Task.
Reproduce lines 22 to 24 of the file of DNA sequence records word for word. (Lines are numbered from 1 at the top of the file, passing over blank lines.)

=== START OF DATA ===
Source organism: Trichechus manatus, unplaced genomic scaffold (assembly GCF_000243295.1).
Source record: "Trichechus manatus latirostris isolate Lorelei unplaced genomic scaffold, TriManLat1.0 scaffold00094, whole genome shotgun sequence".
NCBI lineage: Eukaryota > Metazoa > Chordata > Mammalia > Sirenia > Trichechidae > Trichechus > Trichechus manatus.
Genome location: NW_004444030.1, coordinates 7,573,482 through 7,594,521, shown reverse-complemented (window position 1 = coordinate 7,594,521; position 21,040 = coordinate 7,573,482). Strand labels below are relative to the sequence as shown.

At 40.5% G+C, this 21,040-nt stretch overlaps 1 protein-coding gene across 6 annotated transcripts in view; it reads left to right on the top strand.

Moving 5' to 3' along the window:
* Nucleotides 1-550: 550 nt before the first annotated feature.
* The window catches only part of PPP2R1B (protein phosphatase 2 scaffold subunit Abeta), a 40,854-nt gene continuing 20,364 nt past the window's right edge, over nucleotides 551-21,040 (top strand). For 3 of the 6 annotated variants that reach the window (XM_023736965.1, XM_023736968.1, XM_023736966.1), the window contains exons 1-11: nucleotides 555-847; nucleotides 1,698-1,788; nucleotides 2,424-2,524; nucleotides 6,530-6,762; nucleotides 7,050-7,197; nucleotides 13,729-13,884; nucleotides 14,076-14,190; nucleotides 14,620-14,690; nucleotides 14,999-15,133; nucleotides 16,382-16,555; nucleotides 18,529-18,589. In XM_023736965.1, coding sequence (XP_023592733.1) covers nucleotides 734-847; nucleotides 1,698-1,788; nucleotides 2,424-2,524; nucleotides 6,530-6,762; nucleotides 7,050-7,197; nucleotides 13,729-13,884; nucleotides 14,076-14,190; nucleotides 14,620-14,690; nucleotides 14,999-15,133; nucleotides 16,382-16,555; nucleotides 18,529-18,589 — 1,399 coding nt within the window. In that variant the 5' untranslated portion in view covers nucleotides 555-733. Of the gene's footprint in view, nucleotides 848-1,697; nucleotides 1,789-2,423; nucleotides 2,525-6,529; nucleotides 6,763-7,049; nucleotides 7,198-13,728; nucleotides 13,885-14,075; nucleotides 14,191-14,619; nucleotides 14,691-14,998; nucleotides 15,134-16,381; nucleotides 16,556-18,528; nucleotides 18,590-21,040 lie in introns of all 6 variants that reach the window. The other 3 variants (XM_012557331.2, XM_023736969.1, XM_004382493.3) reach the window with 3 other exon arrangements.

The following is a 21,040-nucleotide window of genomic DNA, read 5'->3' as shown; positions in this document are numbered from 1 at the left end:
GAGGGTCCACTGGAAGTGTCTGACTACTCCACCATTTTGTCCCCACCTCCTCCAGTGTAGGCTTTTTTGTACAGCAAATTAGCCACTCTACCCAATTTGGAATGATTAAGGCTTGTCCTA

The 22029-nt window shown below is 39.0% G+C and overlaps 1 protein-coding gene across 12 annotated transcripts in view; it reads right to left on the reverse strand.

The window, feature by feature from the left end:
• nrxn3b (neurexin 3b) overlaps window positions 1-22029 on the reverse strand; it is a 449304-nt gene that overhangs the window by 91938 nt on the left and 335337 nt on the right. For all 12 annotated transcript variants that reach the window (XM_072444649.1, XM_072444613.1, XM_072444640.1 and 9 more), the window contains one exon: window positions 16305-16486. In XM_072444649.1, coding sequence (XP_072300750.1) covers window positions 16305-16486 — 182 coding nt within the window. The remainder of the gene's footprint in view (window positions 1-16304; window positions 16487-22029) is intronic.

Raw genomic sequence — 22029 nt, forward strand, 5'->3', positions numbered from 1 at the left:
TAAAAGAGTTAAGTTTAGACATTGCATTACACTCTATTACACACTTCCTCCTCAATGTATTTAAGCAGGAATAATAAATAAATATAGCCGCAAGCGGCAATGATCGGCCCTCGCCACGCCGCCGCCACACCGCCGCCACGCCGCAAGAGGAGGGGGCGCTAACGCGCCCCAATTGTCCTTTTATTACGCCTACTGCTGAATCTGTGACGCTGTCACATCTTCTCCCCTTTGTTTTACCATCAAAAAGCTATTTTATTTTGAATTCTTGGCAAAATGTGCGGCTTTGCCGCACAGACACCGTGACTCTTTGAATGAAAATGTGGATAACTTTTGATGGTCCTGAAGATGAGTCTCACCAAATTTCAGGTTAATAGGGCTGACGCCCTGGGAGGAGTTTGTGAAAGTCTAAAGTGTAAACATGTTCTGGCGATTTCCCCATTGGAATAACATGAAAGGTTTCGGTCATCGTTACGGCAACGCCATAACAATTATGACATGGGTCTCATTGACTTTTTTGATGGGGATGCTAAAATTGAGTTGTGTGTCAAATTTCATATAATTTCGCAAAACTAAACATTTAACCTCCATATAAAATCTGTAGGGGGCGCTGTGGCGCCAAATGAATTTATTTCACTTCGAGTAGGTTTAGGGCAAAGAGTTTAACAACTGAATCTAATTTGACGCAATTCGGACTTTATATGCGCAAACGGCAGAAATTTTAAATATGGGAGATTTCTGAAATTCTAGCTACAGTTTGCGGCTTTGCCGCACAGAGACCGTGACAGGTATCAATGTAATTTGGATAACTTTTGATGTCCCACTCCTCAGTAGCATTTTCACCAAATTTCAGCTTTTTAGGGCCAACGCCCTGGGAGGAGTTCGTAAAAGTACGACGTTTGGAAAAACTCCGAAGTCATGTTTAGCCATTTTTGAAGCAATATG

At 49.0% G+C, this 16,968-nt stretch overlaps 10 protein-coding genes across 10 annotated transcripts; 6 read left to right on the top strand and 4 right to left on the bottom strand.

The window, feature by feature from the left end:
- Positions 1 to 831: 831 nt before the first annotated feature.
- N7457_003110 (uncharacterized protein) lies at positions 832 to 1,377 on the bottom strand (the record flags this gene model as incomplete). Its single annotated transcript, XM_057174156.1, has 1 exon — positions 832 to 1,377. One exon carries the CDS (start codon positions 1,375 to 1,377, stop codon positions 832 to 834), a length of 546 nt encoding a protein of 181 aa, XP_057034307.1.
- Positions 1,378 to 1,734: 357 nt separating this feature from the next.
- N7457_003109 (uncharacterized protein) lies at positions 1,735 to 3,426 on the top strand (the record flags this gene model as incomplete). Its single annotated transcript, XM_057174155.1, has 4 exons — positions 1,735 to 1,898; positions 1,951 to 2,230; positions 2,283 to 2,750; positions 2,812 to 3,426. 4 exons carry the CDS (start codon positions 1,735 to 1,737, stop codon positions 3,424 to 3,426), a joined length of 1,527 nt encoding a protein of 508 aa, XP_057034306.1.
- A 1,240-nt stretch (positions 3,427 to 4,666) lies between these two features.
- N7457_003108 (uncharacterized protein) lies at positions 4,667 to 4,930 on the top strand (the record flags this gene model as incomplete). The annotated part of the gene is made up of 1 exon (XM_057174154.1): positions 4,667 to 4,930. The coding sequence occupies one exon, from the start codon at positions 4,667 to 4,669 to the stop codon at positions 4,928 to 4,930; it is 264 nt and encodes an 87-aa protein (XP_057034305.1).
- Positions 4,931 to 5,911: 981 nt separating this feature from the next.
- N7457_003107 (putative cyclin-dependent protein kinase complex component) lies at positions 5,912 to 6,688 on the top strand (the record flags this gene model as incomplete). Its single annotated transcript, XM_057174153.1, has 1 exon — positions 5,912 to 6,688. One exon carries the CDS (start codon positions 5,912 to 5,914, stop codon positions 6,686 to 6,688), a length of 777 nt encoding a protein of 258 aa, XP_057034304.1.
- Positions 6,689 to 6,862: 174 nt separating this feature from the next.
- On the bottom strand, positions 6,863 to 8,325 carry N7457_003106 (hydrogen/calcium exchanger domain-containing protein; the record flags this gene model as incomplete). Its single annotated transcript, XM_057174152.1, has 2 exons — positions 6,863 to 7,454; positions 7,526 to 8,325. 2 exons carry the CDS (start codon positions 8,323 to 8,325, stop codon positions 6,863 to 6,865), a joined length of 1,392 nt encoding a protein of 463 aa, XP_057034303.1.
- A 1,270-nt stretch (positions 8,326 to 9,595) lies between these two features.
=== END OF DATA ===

- A 1,240-nt stretch (positions 3,427 to 4,666) lies between these two features.
- N7457_003108 (uncharacterized protein) lies at positions 4,667 to 4,930 on the top strand (the record flags this gene model as incomplete). The annotated part of the gene is made up of 1 exon (XM_057174154.1): positions 4,667 to 4,930. The coding sequence occupies one exon, from the start codon at positions 4,667 to 4,669 to the stop codon at positions 4,928 to 4,930; it is 264 nt and encodes an 87-aa protein (XP_057034305.1).
- Positions 4,931 to 5,911: 981 nt separating this feature from the next.